Stockholm has been home for years now, and he has now decided to tackle the city's marathon this summer – but not in the most straightforward of ways. In an effort to stir up some attention and raise money for charity School Club Zambia, he and colleague Alastair Wither will run the race together while carrying a cumbersome inflatable canoe.
“People don't really understand the inflatable canoe! I originally wanted to do it in a fireman's suit, but naturally the organizers wouldn't allow me to,” he laughed.
“I tried to think outside the box and one of my colleagues suggested it as a joke, so I looked into it. We did our first six or seven kilometre run with it the other day. The hardest part isn't really the weight, it's that it jumps on your shoulders when you run. It's very unnatural feeling. We still have to do quite a bit of training but we hope the adrenaline will kick in when necessary.”
Training with the canoe. Photo: Private
Unsurprisingly, two people doing preparatory laps with an inflatable canoe on Stockholm's streets has provoked a few odd looks from pedestrians. “Running in novelty outfits is maybe not as big here as it would be in the UK, Canada or the US,” he reflected.
It's worth it to raise money for the charity though, the 31-year-old said.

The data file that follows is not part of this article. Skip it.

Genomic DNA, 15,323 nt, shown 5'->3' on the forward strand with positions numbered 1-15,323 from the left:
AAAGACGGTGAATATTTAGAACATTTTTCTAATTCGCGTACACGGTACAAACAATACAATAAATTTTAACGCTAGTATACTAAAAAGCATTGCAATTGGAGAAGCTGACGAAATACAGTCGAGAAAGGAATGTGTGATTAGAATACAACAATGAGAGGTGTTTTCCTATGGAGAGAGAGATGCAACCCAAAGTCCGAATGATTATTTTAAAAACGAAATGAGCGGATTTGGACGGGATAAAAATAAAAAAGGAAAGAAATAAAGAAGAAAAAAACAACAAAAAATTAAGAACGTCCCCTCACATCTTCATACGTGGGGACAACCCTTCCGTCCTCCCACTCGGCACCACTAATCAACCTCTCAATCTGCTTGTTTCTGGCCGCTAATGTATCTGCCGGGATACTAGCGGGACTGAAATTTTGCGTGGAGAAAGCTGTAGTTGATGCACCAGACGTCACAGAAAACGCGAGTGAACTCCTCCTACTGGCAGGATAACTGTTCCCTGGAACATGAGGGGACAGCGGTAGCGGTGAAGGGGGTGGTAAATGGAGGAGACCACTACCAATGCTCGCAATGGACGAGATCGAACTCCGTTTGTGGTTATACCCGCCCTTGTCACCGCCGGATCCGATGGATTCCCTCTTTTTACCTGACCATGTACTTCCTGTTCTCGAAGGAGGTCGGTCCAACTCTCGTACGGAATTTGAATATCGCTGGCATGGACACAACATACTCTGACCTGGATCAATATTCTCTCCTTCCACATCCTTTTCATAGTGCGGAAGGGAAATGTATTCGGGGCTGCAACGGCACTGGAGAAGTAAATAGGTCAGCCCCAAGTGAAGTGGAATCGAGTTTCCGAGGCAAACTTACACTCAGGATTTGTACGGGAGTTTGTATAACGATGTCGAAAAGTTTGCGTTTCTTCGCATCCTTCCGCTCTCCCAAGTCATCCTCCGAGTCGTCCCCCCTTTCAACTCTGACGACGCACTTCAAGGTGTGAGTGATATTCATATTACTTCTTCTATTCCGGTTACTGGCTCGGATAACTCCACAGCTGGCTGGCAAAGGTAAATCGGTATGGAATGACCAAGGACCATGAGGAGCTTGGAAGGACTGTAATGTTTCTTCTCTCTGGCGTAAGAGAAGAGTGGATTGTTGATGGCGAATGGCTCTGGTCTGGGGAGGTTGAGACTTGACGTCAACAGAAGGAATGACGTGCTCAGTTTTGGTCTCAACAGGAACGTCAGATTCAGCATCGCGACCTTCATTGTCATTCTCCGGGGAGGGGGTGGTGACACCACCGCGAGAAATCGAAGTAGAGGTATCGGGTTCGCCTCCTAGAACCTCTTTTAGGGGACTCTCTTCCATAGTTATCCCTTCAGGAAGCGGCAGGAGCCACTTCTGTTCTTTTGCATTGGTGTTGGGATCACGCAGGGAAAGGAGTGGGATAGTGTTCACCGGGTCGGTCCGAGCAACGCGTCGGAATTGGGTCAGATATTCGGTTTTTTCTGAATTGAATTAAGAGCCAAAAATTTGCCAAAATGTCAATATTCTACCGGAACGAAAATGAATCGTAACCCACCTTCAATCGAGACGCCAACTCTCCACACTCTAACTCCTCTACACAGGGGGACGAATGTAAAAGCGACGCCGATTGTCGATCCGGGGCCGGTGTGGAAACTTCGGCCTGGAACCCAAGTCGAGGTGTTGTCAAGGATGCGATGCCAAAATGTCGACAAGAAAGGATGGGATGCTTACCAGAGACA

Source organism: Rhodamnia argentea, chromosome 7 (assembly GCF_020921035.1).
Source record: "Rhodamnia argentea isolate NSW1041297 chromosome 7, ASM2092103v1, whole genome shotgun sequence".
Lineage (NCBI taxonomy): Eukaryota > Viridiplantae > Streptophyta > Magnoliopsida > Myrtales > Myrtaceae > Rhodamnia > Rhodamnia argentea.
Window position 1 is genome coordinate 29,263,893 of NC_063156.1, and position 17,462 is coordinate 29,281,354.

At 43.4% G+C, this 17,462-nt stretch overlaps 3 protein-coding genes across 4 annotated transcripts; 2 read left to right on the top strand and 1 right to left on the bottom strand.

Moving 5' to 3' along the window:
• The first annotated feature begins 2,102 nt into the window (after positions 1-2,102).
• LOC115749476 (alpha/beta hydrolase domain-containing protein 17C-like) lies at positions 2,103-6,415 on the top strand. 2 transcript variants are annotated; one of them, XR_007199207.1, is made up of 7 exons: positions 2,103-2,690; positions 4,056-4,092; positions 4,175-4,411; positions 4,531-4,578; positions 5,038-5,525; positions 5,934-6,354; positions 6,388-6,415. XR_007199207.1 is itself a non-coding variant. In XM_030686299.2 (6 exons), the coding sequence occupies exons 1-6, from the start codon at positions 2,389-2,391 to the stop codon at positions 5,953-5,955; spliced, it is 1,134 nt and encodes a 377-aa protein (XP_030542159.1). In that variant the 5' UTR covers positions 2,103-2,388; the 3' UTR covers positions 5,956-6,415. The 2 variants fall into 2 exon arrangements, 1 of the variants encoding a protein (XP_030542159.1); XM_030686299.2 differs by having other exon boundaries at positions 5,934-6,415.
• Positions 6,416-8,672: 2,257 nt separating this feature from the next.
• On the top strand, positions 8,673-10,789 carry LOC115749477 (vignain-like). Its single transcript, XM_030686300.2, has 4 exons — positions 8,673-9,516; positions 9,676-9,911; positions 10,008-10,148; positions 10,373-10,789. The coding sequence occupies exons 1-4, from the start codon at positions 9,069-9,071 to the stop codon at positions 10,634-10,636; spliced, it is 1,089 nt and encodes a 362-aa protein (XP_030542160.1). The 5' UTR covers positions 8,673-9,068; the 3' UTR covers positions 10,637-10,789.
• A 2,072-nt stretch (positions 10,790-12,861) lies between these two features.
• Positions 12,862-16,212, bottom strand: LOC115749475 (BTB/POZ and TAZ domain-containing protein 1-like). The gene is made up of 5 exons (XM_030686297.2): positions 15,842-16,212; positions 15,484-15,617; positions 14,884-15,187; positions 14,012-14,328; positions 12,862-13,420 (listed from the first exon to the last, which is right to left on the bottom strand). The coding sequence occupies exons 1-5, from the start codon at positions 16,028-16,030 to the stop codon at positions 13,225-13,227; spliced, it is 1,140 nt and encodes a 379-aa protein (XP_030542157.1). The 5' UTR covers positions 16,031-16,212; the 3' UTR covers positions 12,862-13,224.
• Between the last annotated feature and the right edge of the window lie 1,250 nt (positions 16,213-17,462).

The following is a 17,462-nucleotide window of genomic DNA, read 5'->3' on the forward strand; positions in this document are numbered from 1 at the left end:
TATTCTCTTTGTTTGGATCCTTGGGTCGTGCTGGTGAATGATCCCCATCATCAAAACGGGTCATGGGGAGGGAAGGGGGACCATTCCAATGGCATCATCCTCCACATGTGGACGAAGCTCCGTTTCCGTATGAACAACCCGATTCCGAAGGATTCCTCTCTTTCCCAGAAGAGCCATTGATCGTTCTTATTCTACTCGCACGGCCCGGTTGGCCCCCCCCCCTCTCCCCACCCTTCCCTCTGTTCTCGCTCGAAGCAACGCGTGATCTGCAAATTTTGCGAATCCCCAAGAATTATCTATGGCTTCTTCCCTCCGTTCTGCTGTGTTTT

“Knowing it's an independent organization, knowing the money would be used well was important. It feels like it's going to something good.”
“I found out about the charity through a colleague that works at the school, whose cousin works with them. It connects helps schools who have zero or low income to try to make them sustainable and generate revenue. That could be as simple as hiring a gardener so the kids can grow some vegetables then not only eat them but also sell them. Or raising chickens who the kids have to take care of then can sell the eggs. It helps the schools to survive and also gives the kids a sense of meaning and something they can adopt beyond their education,” he added.
Kruse's own sense of meaning has changed in the years that he has been in Sweden. With a child and a partner here he now has firm roots in the country, and being granted Swedish citizenship has also contributed to a sense of coming full circle in reconnecting with his dad.
“I have no reason to leave Sweden now. I can't say I'll be here forever but I'm happy. Sometimes people complain about the weather being hard, and socially that it's hard to make friends, but if you can look past those points it's really an amazing place to live.”
“It's easy to take for granted the things that work here. But you have so much freedom, so much time to be with your kids. You don't need a car and can rely on public transport. There's lots of little things that once you're in your routine you stop thinking about and turn to focusing on the sun or your old friends back home. But going back home puts those things into perspective,” he continued.
That doesn't mean moving here is easy, but more often than not it's about riding out the difficult early period, he thinks:
“It can be a bit tough getting going, getting your personal number, and also when it's really cold. So the first couple of months are the hardest to adjust to, it can take some time to get your number and that has all kinds of consequences. My advice is to be patient, get through those months, and once you're in the system everything is great.”